I can’t get no satisfaction: Labor Pain 12 Hour Endurance Trail Run Race Report

I am rarely, if ever, completely satisfied by a race result–or training session. Even for the races that seem to go pretty well, it usually only takes me a good night’s sleep to start picking apart what I need to do better, how I can improve, and what I did “wrong.” The Labor Pain 12 Hour Endurance Trail Run was no different than any other race in this regard. I selected this race as my primary prep race for the Javelina Jundred, which will be my first 100 mile race on October 31, 2015. G.U.L.P. My plan was to approach this …

Burning Nomads

One of the things that I like about big goals and dreaming big is the way the thought of the goal itself sets a spark that lights a fire in my core. The fire focuses me. It excites me. It lets me know I’m alive. The last big fire went out the second the announcer at Ironman Louisville said my name to step right up and grab my golden ticket to the big show in Kona. The relief washed over me with the same intensity as the fire that burned to get me there. Since that day, however, I haven’t even …

The 9% Solution: Take the Tough Option

Last year, my coach Vince scheduled a treadmill-specific hill workout that had a series of different inclines, from 3% to 9%. As if the changing incline wasn’t enough, I did each interval at the same pace (approximately tempo effort) – without any recovery interval throughout the duration of the workout, which was typically 45 minutes. Despite the lack of a recovery interval, it’s amazing how a 3% incline at tempo effort can feel like a recovery after a 9% interval. The first time I did this workout, the 9% interval crushed me. And, when I say crushed, I mean smoke blowing …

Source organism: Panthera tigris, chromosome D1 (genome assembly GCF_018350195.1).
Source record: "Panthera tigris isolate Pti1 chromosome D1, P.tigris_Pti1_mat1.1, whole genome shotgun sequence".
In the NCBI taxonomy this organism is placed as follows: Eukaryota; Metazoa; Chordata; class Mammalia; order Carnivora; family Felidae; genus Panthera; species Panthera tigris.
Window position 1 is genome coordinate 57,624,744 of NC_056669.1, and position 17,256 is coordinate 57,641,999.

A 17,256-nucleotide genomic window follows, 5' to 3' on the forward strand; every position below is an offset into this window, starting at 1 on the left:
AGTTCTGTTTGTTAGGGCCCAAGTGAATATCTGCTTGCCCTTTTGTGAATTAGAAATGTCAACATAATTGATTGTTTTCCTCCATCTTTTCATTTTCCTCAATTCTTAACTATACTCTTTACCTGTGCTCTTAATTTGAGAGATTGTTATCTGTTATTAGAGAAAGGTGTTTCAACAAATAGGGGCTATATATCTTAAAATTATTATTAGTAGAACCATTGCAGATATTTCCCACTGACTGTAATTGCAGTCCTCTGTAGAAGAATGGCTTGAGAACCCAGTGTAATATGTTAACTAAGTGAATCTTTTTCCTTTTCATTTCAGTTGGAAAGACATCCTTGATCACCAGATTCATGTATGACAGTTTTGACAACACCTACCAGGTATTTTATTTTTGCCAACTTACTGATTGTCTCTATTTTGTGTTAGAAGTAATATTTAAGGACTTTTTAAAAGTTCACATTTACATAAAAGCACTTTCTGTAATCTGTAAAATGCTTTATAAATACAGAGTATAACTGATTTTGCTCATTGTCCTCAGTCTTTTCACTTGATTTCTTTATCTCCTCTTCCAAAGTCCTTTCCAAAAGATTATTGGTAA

2014: The Year of the Plow Horse

Recently, when reviewing my site analytics, I discovered a blog, from Russia, that was referring visitors to my site. That’s odd, I thought. Sometimes, international sites link to my blog, which I usually determine to be spammers. But, I was curious. So, I navigated to the site, and looked through the page, to find that I was featured at the bottom. But, what does it say? Ever the curious sort, I copied the words into Google Translator, and discovered that this post was about women bloggers that this particular blogger reads. Cool. But, what was she saying about ME?! 7. Maria ( her …

The Pain Cave: Suffering Loves Company

I rowed crew in high school. It was an incredible experience, that taught me the value of discipline and how much fun it could be to suffer with a group of other athletes. To be on the crew team required an enormous amount of discipline, especially for teenagers. We trained hard for hours after school–and sometimes before school. We gave up every weekend for at least half of the year–if not more. As members of the lightweight 8, my crewmates and I restricted every morsel of food that went in to our bodies.  But, it wasn’t all hard work all of …